Category Archives: Security

Do We Trust Cloud Storage For Privacy?

With more generic offerings from  cloud storage providers –  up to 50GB free,   cloud storage is tempting alternative to store some of our data. I have some data, which I really do not want to loose. I already have them stored on several devices, however additional copy in cloud could help.  But how much I can trust cloud providers to keep my data private, even from their own employees.  Not that I have something super secret, but somehow I do not like idea, that some bored sysadmin, will be browsing my family photos.  Or provider  use my photos for some machine learning algorithms.

Main providers like Dropbox, Google do use some encryption, however they control  encryption keys, so they can theoretically access your data any time and in worst case provide them to third parties – like government agencies.   From what I have been looking around only few providers like Mega or SpiderOak  offer privacy  by design – which means  all encryption is done on client and they should not have any access to your keys (zero knowledge).   However how much we can trust that their implementation is flawless or that there are not intentional back-doors left? There has been some concerns about Mega security couple years ago,  but no major issues appeared since then.

So rather then trusting those guys fully, why not to take additional step and also encrypt our data, before sending them to cloud?  Additional encryption will not cost us much CPU time on current hardware (from tests – 11% of one core of old AMD CPU) and will not slow down transfers, because they are rather limited by Internet connection bandwidth.  And on Linux we have quite few quality encryption  tools like gpg or openssl, which can be relatively easily integrated into our backup/restore chains. In the rest of this article I’ll describe my PoC shell script, that backs up/ restores  whole directory to MEGA, while providing additional encryption / decryption on client side.  Continue reading Do We Trust Cloud Storage For Privacy?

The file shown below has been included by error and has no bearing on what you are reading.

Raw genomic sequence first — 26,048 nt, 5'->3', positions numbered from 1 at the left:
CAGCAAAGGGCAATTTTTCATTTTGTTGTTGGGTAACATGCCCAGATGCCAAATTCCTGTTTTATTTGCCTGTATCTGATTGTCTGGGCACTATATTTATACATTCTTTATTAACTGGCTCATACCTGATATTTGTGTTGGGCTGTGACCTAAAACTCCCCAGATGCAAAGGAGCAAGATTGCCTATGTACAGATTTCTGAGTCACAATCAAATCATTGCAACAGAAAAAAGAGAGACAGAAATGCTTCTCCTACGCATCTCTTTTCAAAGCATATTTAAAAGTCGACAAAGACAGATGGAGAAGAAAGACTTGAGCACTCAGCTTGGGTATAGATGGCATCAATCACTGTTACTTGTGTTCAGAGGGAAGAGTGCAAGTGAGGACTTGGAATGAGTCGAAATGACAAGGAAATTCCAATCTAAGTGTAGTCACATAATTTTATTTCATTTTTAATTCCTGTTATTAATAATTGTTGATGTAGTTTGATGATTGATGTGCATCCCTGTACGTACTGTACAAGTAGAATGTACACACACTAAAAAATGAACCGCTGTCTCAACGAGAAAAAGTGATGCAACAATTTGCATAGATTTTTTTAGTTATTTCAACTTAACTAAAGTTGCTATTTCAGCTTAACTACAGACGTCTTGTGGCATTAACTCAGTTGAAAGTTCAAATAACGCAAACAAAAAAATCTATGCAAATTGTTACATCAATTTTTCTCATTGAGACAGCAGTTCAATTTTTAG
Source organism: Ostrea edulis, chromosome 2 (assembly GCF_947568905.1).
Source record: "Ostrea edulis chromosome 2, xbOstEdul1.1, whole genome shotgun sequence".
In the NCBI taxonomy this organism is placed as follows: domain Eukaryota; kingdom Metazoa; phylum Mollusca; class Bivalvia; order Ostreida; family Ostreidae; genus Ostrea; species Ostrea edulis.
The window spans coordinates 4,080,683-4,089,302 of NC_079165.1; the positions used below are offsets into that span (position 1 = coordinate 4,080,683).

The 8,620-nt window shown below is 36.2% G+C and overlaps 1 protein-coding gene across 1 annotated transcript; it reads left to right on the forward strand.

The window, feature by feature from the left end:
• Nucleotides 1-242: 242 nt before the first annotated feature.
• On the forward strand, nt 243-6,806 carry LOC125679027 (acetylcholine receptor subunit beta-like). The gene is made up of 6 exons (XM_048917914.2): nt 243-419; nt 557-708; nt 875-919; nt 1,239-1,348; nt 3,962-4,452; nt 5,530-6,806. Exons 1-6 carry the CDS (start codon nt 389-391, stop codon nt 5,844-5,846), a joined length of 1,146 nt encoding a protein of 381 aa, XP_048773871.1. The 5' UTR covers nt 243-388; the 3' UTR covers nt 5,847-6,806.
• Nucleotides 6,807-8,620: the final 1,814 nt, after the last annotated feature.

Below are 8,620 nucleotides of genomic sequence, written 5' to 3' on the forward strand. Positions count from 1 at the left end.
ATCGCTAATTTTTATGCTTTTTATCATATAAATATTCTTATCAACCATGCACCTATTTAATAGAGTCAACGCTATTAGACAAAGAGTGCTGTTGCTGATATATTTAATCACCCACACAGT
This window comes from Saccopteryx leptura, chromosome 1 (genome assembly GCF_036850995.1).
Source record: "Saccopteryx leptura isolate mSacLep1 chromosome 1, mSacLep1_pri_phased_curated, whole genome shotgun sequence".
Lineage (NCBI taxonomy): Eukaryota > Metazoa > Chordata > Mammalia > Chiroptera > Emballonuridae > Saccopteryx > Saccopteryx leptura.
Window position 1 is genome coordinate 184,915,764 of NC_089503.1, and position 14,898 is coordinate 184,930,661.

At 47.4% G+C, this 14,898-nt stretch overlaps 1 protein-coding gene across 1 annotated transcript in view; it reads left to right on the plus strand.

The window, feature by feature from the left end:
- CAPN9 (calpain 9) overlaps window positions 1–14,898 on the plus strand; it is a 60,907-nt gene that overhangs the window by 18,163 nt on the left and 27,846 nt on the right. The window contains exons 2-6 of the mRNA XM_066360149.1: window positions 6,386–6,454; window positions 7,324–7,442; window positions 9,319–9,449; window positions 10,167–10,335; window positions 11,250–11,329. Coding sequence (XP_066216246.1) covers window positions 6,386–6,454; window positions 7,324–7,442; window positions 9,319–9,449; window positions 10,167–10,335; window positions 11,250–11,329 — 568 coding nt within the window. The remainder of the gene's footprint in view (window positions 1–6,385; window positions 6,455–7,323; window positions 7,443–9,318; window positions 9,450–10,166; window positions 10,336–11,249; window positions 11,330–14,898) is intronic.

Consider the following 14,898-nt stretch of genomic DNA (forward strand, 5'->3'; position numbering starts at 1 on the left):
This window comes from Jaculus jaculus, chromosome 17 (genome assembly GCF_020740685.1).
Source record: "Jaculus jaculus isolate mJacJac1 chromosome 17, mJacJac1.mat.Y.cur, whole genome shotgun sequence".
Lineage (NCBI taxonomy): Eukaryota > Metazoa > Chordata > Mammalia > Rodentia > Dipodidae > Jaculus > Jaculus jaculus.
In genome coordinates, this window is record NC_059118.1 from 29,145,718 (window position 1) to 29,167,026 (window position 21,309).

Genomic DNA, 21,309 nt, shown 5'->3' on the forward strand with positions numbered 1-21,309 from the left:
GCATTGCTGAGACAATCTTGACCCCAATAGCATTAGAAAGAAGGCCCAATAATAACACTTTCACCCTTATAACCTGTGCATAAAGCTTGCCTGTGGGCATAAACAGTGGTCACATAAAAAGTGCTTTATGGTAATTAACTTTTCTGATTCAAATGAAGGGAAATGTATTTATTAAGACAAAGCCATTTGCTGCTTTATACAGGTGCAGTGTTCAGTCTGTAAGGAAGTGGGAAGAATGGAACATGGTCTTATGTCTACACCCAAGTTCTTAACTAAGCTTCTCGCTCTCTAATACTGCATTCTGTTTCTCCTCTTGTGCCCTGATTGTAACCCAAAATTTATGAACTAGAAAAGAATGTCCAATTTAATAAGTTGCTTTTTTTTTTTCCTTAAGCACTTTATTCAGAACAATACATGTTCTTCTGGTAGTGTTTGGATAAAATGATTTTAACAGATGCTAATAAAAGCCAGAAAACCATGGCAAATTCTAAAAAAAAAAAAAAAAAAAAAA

Decoding Audio Captchas in Python

For good or bad many sites are now using CAPTCHAs to determine if visitor is human or computer program. Captcha presents a task – usually reading some distorted letters  and writing them back to a form.  This is considered to be hard for computer to do, so user must be human.  To improve accessibility visual captchas are accompanied by audio captchas, where letters are spelled (usually with some background noise to make letters recognition more difficult) .  However audio captchas are know to be easier to break.  Inspired by this article [1]  I created a python implementation of audio captchas decoding using commonly available libraries and with just a general knowledge of speech recognition  technologies. Software is called adecaptcha and I tested it on couple of sites, where I got 99.5% accuracy of decoded letters for one site and 90% accuracy for other site (which has much distorted audio). Continue reading Decoding Audio Captchas in Python

Hiding Secret Message in Unicode Text

An art of hiding secret message into another innocent looking message is called steganography and it is an old discipline, where techniques like invisible ink, micro dots have been used.   With rise of digital technologies new possibilities for stenography  appeared and attracted interest of computer scientists and fans.     Common approach is to hide secret information into multimedia files – pictures,  music,  videos ….  Main advantages here are omnipresence of media today,  significant size of media file,   so there is enough space for additional information and the nature of the media format, which often enables to hide information in very clever way( if you change last bit of color information for a pixel in an image it is unidentifiable  by human eye).   But we can also hide secret messages in regular text, especially if we are using Unicode text encoding (which is now very common).

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Protecting Django Application Against Brute Force Password Guessing

lockWhen you bring  your web application live, you can expected various types of attacks –   one could be a brute force scanning of possible logins.   As a standard mean of prevention against such types of attacks login should be temporarily disabled after some number of unsuccessful attempts.  For Django nice package called django-lockout exists.

Main advantage of this package is that it keeps history of unsuccessful login attempts in memory (using Django cache system),  so checks are very quick.   django-lockout is fairly easy to implement, however I’ve found one issue, when it is used together with django admin site.

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